Mountain Meadows is the maker of NoNuts Peabutter – that’s right peabutter – and has developed a product that is both peanut- and gluten-free, among a multitude of other health benefits. The Alberta-based company first launched NoNuts in 2000. Since then, the product has rapidly grown in popularity.
“We purchased the company from the original founder and owner in 2004,” recalls Caryll Carruthers, president and owner of Mountain Meadows. “The idea for the peabutter actually came about by accident.” The original founder traveled the globe in search of a variety of peas to make the perfect hummus. The result was a product that tasted and smelled not like hummus, but similar to peanut butter.
Over the past decade, the company has grown in conjunction with the success of NoNuts; however, it remains a small, independently owned manufacturer. “We’re not big by any means,” explains Carruthers. “We’re a very hands-on operation. We use a lot more people than machines.” Mountain Meadows employs a small staff of five full-time individuals and occasionally adds eight more people to assist with production when needed.
Through two distributors Mountain Meadows services western Canada, including the Safeway grocery chain and natural food stores. The company also services eastern Canada, including two major chains and a large specialty food store in Toronto. “We also have an online distributor in the U.S. and sell to companies on the East Coast,” adds Carruthers.
Going Nuts for NoNuts
NoNuts has soared in popularity, and not only amongst those with nut and gluten allergies. The product is also a hit with health fanatics for its nutritional value. “We use brown peas, canola oil, a small amount of confectionary sugar and stabilizers,” details Carruthers. “This makes for a product that is gluten, soy, dairy, egg and nut free. NoNuts is very nutritious, yet it tastes really good. In fact, most children can’t even tell the difference between it and regular peanut butter. We will soon be releasing chocolate, cinnamon and a sweeter, creamy variety. For example, we need a stabilizer supplier, because, like regular peanut butter, peabutter needs added oils to bring the product to a spreadable consistency and keep it from separating.”
NoNuts can be used as a peanut butter substitute on something as traditional as a peabutter and jelly sandwich or to make delicious spicy Thai sauces. “You can even use it to thicken chili and spaghetti sauces,” adds Carruthers. “It’s an amazing product. It really serves a broad purpose.” The company has dedicated a section of its website to NoNuts recipes, including everything from peabutter bacon chocolate truffles to peabutter energy bars.
Mountain Meadows has received such a warm welcoming from consumers over NoNuts that the team is looking to expand the product line. “We recently brought new flavors to a local trade show to introduce and test them out,” details Carruthers. “It went over really well. We’ll soon be releasing chocolate, cinnamon and a salt and sugar flavor.”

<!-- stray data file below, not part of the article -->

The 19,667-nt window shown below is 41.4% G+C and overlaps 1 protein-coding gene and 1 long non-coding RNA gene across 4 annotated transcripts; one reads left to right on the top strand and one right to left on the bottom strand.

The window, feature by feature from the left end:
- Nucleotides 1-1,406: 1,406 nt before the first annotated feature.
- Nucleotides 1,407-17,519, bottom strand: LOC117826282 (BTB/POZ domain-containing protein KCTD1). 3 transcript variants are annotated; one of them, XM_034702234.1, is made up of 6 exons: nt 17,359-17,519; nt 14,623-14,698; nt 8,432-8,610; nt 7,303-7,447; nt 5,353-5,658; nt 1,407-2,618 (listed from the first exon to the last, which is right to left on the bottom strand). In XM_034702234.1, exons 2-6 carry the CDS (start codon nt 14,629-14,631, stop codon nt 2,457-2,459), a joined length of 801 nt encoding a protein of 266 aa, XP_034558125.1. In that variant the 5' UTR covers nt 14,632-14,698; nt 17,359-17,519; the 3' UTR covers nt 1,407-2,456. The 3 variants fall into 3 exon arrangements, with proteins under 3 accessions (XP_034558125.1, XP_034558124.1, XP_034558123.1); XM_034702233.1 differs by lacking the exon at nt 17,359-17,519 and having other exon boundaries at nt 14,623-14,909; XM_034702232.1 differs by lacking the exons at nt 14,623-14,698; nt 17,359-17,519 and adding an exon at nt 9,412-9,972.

The Nuts and Bolts of the Business
Despite exceptional success with a fairly new product, Mountain Meadows has seen the ups and downs of an unstable economy. “We’ve just kept going and moving forward,” shares Carruthers. “Despite challenges, we haven’t increased the price of NoNuts since its original launch.”
Carruthers admits the commodity costs of running the operation have gone up because the company relies heavily on contracts with local pea and canola farmers. “It can be a very up-and-down market,” she adds. “Right now it’s up and it definitely affects the price of the product. Also our freight and fuel costs have gone up. Fuel surcharges just about choke us sometimes.”
Remaining small and independently owned contributes to the difficulty of raising awareness about the NoNuts product. “We just can’t afford the heavy-duty advertising our larger competitors can,” admits Carruthers. “We don’t have a fancy cartoon character ad on T.V.; that takes huge dollars.”
However, as a small company, NoNuts has a great deal of control over quality, performing the entire manufacturing process and managing vendor relationships.
“Many of our suppliers and vendors are the same which our original founder purchased from,” explains Carruthers. “We’ve only had to swap out a few over the years. For example, we need a stabilizer supplier, because, unlike actual peanut butter, peabutter needs added oils to bring the product to a spreadable consistency. We left our original stabilizer supplier, because we didn’t want to put anything in our product that had harmful hydrogenated oils in it.”
Economic challenges and constant changes in the business basics aside, NoNuts continues to build steam as an innovative product admired by consumers. The fairly young company has a lot to look forward to in the coming years, especially in expanding its successful product line. Mountain Meadows delivers a product that is not only a great alternative to traditional peanut butter, but also a delicious, fundamentally nutritious one, as well.